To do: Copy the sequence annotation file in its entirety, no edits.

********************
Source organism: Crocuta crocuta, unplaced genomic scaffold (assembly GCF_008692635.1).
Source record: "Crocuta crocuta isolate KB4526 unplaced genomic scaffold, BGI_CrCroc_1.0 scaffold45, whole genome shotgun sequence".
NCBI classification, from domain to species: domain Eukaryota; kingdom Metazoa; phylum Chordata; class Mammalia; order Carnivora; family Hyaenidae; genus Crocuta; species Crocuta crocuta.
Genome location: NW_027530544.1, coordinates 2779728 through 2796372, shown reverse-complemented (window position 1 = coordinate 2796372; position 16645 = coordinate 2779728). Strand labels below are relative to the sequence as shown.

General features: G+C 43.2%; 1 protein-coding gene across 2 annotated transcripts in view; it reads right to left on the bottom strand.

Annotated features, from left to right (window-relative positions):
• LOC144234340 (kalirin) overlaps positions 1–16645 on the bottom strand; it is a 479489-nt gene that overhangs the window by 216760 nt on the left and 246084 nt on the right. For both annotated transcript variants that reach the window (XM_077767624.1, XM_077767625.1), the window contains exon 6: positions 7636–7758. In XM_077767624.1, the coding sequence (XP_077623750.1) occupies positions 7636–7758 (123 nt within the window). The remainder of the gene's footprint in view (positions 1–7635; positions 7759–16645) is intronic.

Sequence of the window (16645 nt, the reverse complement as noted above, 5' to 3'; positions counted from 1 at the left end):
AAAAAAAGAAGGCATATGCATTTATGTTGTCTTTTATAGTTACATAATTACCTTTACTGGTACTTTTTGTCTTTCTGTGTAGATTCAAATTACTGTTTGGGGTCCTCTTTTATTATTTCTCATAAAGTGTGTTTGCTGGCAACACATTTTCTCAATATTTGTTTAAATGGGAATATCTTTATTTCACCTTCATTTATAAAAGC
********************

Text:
Source organism: Crocuta crocuta, unplaced genomic scaffold (assembly GCF_008692635.1).
Source record: "Crocuta crocuta isolate KB4526 unplaced genomic scaffold, BGI_CrCroc_1.0 scaffold45, whole genome shotgun sequence".
NCBI classification, from domain to species: domain Eukaryota; kingdom Metazoa; phylum Chordata; class Mammalia; order Carnivora; family Hyaenidae; genus Crocuta; species Crocuta crocuta.
Genome location: NW_027530544.1, coordinates 2779728 through 2796372, shown reverse-complemented (window position 1 = coordinate 2796372; position 16645 = coordinate 2779728). Strand labels below are relative to the sequence as shown.

General features: G+C 43.2%; 1 protein-coding gene across 2 annotated transcripts in view; it reads right to left on the bottom strand.

Annotated features, from left to right (window-relative positions):
• LOC144234340 (kalirin) overlaps positions 1–16645 on the bottom strand; it is a 479489-nt gene that overhangs the window by 216760 nt on the left and 246084 nt on the right. For both annotated transcript variants that reach the window (XM_077767624.1, XM_077767625.1), the window contains exon 6: positions 7636–7758. In XM_077767624.1, the coding sequence (XP_077623750.1) occupies positions 7636–7758 (123 nt within the window). The remainder of the gene's footprint in view (positions 1–7635; positions 7759–16645) is intronic.

Sequence of the window (16645 nt, the reverse complement as noted above, 5' to 3'; positions counted from 1 at the left end):
AAAAAAAGAAGGCATATGCATTTATGTTGTCTTTTATAGTTACATAATTACCTTTACTGGTACTTTTTGTCTTTCTGTGTAGATTCAAATTACTGTTTGGGGTCCTCTTTTATTATTTCTCATAAAGTGTGTTTGCTGGCAACACATTTTCTCAATATTTGTTTAAATGGGAATATCTTTATTTCACCTTCATTTATAAAAGC